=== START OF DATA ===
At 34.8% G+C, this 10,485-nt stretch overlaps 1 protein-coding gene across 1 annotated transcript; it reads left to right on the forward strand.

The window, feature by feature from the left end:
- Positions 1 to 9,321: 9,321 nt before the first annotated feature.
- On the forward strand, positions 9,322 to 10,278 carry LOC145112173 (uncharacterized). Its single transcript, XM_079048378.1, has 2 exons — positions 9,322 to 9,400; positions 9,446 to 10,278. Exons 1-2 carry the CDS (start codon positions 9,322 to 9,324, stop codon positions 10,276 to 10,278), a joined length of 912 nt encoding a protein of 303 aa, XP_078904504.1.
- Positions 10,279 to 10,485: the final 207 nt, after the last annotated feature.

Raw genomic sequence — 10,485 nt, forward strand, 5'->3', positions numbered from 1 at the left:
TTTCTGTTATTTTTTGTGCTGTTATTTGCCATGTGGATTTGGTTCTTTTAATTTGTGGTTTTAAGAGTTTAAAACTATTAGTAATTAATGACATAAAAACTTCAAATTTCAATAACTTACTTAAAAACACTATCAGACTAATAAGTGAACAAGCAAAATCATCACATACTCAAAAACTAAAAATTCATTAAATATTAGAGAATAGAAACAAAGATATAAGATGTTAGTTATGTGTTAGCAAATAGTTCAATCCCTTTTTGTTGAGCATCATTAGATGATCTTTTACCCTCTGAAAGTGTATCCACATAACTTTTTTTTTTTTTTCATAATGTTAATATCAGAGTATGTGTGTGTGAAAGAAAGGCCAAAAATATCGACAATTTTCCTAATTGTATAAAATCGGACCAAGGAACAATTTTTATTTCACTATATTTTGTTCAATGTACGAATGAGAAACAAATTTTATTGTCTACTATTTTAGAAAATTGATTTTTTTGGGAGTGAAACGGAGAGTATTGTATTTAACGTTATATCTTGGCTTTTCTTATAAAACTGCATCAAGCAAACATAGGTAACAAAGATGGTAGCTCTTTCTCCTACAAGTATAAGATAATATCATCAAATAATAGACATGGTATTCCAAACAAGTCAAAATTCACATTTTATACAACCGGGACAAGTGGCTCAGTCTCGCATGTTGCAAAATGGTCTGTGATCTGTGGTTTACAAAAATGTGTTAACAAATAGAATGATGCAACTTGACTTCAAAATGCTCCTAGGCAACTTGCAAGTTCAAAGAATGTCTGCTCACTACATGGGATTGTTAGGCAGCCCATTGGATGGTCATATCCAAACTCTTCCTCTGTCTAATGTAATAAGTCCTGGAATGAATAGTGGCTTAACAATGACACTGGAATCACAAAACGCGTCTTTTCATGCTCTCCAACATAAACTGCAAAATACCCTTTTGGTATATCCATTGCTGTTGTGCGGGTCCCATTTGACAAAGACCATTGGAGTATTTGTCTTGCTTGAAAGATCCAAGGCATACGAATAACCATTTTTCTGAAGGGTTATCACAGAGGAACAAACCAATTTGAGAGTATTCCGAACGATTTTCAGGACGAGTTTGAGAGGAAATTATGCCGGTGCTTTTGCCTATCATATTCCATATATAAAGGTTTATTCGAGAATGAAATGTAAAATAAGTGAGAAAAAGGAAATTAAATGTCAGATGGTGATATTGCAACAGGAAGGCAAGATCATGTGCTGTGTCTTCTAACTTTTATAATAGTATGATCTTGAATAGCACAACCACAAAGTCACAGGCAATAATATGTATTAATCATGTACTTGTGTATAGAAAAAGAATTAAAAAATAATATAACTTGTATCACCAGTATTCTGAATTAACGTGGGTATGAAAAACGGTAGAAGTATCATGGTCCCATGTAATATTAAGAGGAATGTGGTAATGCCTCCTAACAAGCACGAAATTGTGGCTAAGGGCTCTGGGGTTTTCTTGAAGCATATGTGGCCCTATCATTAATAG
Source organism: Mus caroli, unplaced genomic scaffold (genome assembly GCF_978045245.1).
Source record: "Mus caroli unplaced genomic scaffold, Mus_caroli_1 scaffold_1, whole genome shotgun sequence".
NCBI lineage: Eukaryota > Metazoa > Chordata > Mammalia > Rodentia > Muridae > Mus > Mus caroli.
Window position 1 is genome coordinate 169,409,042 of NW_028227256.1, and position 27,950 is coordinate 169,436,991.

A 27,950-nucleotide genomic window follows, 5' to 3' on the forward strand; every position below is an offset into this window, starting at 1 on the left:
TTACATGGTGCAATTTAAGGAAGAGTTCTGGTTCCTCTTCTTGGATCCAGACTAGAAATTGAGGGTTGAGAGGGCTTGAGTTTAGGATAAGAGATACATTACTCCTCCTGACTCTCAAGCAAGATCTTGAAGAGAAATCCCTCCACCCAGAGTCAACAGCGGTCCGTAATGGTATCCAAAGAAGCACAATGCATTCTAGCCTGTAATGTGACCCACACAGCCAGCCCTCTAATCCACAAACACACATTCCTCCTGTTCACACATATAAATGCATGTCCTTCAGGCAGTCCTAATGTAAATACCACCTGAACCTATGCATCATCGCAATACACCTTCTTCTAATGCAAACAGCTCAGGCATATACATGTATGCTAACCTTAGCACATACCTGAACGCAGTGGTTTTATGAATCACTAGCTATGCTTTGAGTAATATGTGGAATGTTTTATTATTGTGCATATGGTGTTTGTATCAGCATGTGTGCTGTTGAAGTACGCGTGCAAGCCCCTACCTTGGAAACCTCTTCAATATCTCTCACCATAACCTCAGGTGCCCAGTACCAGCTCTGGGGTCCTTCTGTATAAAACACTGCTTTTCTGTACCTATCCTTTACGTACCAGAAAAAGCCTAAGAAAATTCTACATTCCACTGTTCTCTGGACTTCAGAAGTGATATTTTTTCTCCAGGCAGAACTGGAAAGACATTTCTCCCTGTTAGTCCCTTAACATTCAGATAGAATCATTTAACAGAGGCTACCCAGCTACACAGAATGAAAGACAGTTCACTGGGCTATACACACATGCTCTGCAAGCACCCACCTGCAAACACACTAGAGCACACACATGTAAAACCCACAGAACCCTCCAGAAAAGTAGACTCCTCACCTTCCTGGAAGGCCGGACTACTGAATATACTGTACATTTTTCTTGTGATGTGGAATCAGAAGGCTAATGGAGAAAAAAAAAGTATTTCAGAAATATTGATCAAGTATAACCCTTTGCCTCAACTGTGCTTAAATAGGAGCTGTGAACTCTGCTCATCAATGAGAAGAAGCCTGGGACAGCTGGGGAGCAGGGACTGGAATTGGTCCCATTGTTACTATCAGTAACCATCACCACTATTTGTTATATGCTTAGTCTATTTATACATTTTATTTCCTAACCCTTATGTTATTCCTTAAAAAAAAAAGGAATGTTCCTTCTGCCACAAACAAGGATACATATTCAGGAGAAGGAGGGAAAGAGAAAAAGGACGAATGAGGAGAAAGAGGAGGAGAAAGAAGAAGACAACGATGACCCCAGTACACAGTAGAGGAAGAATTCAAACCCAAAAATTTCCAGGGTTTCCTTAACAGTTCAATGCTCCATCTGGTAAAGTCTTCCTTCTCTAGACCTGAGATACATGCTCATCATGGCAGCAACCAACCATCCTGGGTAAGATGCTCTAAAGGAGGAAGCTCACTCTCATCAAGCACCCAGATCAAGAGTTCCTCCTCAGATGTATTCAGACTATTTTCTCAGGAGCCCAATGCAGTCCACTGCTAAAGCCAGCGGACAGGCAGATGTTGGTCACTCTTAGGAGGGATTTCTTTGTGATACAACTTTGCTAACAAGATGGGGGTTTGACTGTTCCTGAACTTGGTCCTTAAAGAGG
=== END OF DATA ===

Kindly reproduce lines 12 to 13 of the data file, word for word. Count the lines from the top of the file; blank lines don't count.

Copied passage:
A 27,950-nucleotide genomic window follows, 5' to 3' on the forward strand; every position below is an offset into this window, starting at 1 on the left:
TTACATGGTGCAATTTAAGGAAGAGTTCTGGTTCCTCTTCTTGGATCCAGACTAGAAATTGAGGGTTGAGAGGGCTTGAGTTTAGGATAAGAGATACATTACTCCTCCTGACTCTCAAGCAAGATCTTGAAGAGAAATCCCTCCACCCAGAGTCAACAGCGGTCCGTAATGGTATCCAAAGAAGCACAATGCATTCTAGCCTGTAATGTGACCCACACAGCCAGCCCTCTAATCCACAAACACACATTCCTCCTGTTCACACATATAAATGCATGTCCTTCAGGCAGTCCTAATGTAAATACCACCTGAACCTATGCATCATCGCAATACACCTTCTTCTAATGCAAACAGCTCAGGCATATACATGTATGCTAACCTTAGCACATACCTGAACGCAGTGGTTTTATGAATCACTAGCTATGCTTTGAGTAATATGTGGAATGTTTTATTATTGTGCATATGGTGTTTGTATCAGCATGTGTGCTGTTGAAGTACGCGTGCAAGCCCCTACCTTGGAAACCTCTTCAATATCTCTCACCATAACCTCAGGTGCCCAGTACCAGCTCTGGGGTCCTTCTGTATAAAACACTGCTTTTCTGTACCTATCCTTTACGTACCAGAAAAAGCCTAAGAAAATTCTACATTCCACTGTTCTCTGGACTTCAGAAGTGATATTTTTTCTCCAGGCAGAACTGGAAAGACATTTCTCCCTGTTAGTCCCTTAACATTCAGATAGAATCATTTAACAGAGGCTACCCAGCTACACAGAATGAAAGACAGTTCACTGGGCTATACACACATGCTCTGCAAGCACCCACCTGCAAACACACTAGAGCACACACATGTAAAACCCACAGAACCCTCCAGAAAAGTAGACTCCTCACCTTCCTGGAAGGCCGGACTACTGAATATACTGTACATTTTTCTTGTGATGTGGAATCAGAAGGCTAATGGAGAAAAAAAAAGTATTTCAGAAATATTGATCAAGTATAACCCTTTGCCTCAACTGTGCTTAAATAGGAGCTGTGAACTCTGCTCATCAATGAGAAGAAGCCTGGGACAGCTGGGGAGCAGGGACTGGAATTGGTCCCATTGTTACTATCAGTAACCATCACCACTATTTGTTATATGCTTAGTCTATTTATACATTTTATTTCCTAACCCTTATGTTATTCCTTAAAAAAAAAAGGAATGTTCCTTCTGCCACAAACAAGGATACATATTCAGGAGAAGGAGGGAAAGAGAAAAAGGACGAATGAGGAGAAAGAGGAGGAGAAAGAAGAAGACAACGATGACCCCAGTACACAGTAGAGGAAGAATTCAAACCCAAAAATTTCCAGGGTTTCCTTAACAGTTCAATGCTCCATCTGGTAAAGTCTTCCTTCTCTAGACCTGAGATACATGCTCATCATGGCAGCAACCAACCATCCTGGGTAAGATGCTCTAAAGGAGGAAGCTCACTCTCATCAAGCACCCAGATCAAGAGTTCCTCCTCAGATGTATTCAGACTATTTTCTCAGGAGCCCAATGCAGTCCACTGCTAAAGCCAGCGGACAGGCAGATGTTGGTCACTCTTAGGAGGGATTTCTTTGTGATACAACTTTGCTAACAAGATGGGGGTTTGACTGTTCCTGAACTTGGTCCTTAAAGAGG